Mr. President, please don’t kill this terrorist

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  • Al-Asiri can give the US information that no one else can

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  • Killing al-Asiri would take down one terrorist. Capturing him could help us take down his entire network @marcthiessen

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  • Obama has unfortunately chosen killing over the capture of many terrorists

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The United States is on the hunt for Ibrahim Hassan al-Asiri, the al-Qaeda master bombmaker behind the just-thwarted plot to bring down a U.S.-bound jetliner. If previous patterns hold, at some point in the coming weeks or months a drone launched from a secret CIA base will take al-Asiri out — and we will celebrate another “success” in what was once called the war on terror.

Mr. President, don’t do it.

A drone strike would vaporize this ingenious terrorist intent on attacking the United States. But it would also vaporize all the intelligence inside his brain. Our national security would be better served if the United States captured al-Asiri and kept him alive for questioning, so we can find out what he knows.

What would be lost if President Obama chose to kill, rather than capture, al-Asiri? According to former senior intelligence officials involved in terrorist captures, a high-ranking terrorist leader such as al-Asiri could provide us with treasure trove of information on al-Qaeda in the Arabian Peninsula — the terror network that poses the greatest threat to the homeland today.

Al-Asiri could tell us “who’s who” in the AQAP network — identifying the couriers, financiers, operators, commanders, supporters and facilitators who make the network run, as well as the phone numbers, e-mail addresses and kunyas (or code names) they use so that we can track them down.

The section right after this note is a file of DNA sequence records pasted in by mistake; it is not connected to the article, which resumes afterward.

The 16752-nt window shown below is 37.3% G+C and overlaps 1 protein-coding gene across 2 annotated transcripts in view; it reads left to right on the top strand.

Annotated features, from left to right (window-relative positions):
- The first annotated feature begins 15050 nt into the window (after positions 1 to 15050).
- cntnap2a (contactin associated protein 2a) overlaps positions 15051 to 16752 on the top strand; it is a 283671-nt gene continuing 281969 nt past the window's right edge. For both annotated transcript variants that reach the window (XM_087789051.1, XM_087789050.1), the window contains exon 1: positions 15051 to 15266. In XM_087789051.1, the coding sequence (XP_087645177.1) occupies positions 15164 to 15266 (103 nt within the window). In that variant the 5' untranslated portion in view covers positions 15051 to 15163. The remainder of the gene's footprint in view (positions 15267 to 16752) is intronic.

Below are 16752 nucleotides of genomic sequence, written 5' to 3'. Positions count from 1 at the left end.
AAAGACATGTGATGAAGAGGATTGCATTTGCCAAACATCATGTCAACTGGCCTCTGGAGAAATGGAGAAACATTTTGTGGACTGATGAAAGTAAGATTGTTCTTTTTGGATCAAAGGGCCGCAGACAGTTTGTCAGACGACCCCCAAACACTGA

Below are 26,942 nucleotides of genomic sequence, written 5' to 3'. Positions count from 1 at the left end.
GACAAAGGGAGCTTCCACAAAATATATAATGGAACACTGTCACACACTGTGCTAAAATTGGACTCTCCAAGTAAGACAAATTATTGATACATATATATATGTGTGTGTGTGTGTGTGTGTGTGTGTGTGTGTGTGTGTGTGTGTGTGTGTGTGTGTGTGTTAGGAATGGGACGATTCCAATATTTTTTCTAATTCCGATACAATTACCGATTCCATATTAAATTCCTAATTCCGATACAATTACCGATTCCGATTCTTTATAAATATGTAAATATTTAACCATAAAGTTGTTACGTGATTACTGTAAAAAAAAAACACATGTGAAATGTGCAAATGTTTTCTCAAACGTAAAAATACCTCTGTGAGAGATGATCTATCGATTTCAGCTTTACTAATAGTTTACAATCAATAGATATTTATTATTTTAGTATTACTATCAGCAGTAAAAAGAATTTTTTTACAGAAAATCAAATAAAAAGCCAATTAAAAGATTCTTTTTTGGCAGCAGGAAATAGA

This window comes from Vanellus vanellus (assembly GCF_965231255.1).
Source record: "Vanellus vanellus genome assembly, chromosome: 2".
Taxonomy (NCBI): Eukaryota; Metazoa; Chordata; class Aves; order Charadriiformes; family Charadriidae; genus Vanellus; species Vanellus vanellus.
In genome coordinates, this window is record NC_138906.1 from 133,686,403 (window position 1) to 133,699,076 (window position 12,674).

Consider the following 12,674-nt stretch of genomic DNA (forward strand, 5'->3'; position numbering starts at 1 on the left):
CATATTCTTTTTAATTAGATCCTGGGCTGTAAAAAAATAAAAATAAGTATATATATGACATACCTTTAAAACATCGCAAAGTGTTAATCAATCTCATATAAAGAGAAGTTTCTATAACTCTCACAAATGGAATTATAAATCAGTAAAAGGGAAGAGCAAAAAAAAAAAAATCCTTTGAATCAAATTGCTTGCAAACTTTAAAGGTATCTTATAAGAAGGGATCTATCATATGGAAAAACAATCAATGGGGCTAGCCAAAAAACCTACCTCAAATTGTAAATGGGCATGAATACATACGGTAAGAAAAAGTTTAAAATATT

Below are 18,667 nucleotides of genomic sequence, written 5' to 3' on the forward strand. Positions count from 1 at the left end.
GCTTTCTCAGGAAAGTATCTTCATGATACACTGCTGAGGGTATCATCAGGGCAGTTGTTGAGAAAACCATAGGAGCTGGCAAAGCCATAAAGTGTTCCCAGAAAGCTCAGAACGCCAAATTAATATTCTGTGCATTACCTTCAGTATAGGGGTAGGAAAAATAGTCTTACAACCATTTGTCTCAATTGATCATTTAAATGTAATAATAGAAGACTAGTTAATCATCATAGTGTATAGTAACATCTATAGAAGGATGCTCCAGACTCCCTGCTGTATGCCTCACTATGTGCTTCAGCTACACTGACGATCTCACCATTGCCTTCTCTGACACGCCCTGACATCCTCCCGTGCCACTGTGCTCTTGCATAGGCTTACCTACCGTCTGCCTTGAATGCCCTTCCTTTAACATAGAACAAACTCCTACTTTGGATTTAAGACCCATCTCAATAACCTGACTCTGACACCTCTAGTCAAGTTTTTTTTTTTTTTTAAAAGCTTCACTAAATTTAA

"Killing al-Asiri would take down one dangerous terrorist. Capturing him could help us take down his entire network." -- Marc Thiessen

Al-Asiri could also tell us “what’s where” — the locations of AQAP safe houses, arms caches and training camps, as well as the ports of entry the terrorists use to move in and out of Yemen.

He could tell us “what’s what” — AQAP’s organizational structure, its hierarchy, its personnel strength, its view of how the battle is going and the state of the organization’s morale.

And, most importantly, he could tell us “what’s next” — the plots AQAP has set in motion and the operatives he has trained and deployed to carry them out.

This is information we can get nowhere else. The double agent we deployed was able to thwart al-Asiri’s most recent attempted attack, but he likely wouldn’t know if other operations are underway or who is carrying them out. Al-Asiri would.

Not only would taking al-Asiri in alive provide us with vital intelligence, it would help preserve the valuable “pocket litter” he possesses that could provide key leads. According to former CIA counterterrorism chief Jose Rodriguez, author of the new book “Hard Measures: How Aggressive CIA Actions After 9/11 Saved American Lives,” “Al-Asiri’s capture could yield intelligence from phones, computers, paper records and fingerprints, which would help locate bombs he has created, bombers he has dispatched, new bombmakers he has trained and potential targets he had identified.” By contrast, Rodriguez says, “current tactics will leave the place he is standing a smoking hole, killing al-Asiri and whomever else might be nearby, but yield little else of value.”